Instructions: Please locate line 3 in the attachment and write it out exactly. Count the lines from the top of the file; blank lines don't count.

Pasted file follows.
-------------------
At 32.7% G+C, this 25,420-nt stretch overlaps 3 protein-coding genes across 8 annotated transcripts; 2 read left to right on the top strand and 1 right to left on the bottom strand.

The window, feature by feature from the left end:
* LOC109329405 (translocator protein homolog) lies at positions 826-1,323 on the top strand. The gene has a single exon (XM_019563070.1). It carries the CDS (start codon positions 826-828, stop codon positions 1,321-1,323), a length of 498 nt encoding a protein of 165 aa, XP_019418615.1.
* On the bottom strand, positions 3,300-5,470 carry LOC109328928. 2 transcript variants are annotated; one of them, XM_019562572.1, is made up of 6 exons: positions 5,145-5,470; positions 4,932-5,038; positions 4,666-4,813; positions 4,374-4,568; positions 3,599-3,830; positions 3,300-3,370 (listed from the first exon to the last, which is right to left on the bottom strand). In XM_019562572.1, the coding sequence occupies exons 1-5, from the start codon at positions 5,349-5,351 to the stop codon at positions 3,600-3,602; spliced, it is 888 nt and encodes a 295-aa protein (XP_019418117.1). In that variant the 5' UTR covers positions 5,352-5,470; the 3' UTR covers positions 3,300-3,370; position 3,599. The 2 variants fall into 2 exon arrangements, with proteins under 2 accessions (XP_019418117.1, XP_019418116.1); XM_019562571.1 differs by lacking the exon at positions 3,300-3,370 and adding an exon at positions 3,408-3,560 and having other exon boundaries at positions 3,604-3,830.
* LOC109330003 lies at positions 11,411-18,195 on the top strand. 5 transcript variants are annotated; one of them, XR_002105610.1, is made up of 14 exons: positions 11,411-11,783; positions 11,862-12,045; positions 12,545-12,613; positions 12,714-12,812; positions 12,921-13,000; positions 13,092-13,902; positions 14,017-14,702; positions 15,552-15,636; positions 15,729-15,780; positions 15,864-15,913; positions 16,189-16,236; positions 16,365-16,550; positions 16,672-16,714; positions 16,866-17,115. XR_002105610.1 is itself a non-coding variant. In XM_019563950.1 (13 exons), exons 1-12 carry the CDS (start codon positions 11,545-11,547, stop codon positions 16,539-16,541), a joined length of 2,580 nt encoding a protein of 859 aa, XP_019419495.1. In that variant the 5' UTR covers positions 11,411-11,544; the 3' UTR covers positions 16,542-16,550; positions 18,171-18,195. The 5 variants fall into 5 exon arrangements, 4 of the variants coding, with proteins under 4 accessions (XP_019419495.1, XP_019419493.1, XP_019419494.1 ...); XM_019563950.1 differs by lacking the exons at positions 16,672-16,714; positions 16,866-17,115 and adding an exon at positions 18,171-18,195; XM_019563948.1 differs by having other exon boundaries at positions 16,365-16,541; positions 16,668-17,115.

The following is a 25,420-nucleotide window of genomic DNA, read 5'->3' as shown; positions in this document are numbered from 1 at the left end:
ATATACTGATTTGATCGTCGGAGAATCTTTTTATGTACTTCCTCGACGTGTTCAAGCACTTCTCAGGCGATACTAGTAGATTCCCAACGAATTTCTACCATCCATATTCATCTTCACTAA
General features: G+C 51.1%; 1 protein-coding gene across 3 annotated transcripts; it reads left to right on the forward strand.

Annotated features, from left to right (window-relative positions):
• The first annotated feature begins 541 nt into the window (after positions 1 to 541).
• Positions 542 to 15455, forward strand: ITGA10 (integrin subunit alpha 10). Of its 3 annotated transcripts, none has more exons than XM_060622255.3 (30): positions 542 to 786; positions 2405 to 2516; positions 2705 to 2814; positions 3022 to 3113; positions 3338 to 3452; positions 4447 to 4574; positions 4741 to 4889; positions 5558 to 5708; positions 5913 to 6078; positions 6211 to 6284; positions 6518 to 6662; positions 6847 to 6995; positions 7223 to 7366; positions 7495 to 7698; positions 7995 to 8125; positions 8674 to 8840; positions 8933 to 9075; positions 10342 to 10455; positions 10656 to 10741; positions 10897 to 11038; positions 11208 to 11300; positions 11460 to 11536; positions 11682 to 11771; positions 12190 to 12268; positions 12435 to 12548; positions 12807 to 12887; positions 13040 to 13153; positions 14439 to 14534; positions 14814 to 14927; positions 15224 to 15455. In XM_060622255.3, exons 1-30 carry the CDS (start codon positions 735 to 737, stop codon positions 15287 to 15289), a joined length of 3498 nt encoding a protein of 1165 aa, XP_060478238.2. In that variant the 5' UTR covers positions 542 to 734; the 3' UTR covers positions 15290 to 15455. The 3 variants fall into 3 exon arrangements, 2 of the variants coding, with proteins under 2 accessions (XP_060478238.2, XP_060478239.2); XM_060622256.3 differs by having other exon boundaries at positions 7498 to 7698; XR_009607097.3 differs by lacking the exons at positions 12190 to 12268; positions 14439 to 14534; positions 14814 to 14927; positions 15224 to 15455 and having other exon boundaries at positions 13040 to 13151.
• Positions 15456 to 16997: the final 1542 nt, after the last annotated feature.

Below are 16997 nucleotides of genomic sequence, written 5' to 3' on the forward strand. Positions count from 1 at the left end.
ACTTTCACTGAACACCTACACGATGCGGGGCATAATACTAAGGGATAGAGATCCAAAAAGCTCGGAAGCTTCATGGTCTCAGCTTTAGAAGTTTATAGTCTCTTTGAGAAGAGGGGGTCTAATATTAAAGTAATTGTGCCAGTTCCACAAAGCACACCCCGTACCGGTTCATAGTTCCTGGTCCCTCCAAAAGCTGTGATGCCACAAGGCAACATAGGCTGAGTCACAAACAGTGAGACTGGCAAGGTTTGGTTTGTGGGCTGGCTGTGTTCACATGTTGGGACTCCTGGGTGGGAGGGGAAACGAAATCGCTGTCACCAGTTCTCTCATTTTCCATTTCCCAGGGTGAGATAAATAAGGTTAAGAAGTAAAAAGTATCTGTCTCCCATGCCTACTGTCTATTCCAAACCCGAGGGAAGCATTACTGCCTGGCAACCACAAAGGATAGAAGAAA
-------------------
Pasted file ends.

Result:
* LOC109329405 (translocator protein homolog) lies at positions 826-1,323 on the top strand. The gene has a single exon (XM_019563070.1). It carries the CDS (start codon positions 826-828, stop codon positions 1,321-1,323), a length of 498 nt encoding a protein of 165 aa, XP_019418615.1.